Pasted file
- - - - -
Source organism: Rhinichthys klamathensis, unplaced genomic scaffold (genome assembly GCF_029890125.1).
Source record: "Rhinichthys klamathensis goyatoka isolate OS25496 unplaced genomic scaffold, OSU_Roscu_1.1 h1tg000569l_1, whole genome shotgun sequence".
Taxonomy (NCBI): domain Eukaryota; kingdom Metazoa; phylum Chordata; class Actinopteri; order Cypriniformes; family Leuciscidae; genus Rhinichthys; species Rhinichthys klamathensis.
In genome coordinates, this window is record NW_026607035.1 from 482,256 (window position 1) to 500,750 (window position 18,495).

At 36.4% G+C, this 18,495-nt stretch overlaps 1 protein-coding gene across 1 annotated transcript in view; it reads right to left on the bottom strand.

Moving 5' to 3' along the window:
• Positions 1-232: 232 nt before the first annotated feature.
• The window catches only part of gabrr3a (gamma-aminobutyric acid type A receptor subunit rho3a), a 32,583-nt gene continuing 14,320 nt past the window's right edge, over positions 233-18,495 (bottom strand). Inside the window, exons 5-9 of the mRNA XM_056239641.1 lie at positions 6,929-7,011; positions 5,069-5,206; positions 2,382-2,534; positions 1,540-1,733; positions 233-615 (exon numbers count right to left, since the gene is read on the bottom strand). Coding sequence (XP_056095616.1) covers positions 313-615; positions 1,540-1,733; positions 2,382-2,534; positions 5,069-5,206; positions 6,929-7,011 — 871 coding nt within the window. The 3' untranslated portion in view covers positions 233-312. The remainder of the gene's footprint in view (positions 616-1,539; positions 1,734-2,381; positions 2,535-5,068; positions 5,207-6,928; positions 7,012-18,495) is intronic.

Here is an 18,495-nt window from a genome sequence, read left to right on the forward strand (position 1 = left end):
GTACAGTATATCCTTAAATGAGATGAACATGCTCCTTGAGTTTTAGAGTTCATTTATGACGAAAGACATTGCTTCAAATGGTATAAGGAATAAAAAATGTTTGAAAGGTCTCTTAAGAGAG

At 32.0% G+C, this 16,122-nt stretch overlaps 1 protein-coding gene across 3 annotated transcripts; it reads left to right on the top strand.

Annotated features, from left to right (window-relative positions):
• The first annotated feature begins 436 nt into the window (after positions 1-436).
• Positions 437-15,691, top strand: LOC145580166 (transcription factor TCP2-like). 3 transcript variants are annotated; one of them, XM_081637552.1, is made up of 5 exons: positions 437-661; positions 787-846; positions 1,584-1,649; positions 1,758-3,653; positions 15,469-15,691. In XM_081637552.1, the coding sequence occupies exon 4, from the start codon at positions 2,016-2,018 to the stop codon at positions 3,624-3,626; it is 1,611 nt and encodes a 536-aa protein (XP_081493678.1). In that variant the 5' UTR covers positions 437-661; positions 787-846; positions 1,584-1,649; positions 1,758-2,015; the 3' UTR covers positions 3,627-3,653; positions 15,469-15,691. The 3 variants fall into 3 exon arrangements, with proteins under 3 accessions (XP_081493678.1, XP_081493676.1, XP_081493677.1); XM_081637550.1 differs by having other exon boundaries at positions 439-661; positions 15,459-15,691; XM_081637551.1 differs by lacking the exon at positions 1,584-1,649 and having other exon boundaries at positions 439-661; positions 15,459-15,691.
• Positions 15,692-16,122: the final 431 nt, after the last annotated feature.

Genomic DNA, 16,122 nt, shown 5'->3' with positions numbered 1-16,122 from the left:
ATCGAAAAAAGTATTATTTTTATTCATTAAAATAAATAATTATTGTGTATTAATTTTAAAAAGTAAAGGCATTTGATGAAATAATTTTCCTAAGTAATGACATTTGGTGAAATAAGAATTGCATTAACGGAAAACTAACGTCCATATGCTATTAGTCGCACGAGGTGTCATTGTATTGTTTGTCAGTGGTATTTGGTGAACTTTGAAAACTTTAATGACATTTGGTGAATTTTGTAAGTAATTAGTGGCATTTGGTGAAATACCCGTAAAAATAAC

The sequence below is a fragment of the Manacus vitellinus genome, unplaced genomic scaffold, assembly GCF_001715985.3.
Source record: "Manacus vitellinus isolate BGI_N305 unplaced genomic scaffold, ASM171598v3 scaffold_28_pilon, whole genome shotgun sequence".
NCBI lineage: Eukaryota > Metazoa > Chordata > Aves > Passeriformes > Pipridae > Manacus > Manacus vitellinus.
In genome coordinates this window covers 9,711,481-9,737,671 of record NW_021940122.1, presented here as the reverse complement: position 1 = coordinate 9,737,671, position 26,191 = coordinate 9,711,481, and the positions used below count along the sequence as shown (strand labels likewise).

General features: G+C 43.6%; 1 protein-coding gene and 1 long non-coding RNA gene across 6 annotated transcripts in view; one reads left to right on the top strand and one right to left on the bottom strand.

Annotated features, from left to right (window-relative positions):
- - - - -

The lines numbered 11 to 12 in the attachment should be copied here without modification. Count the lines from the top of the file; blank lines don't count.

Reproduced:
At 32.0% G+C, this 16,122-nt stretch overlaps 1 protein-coding gene across 3 annotated transcripts; it reads left to right on the top strand.

Annotated features, from left to right (window-relative positions):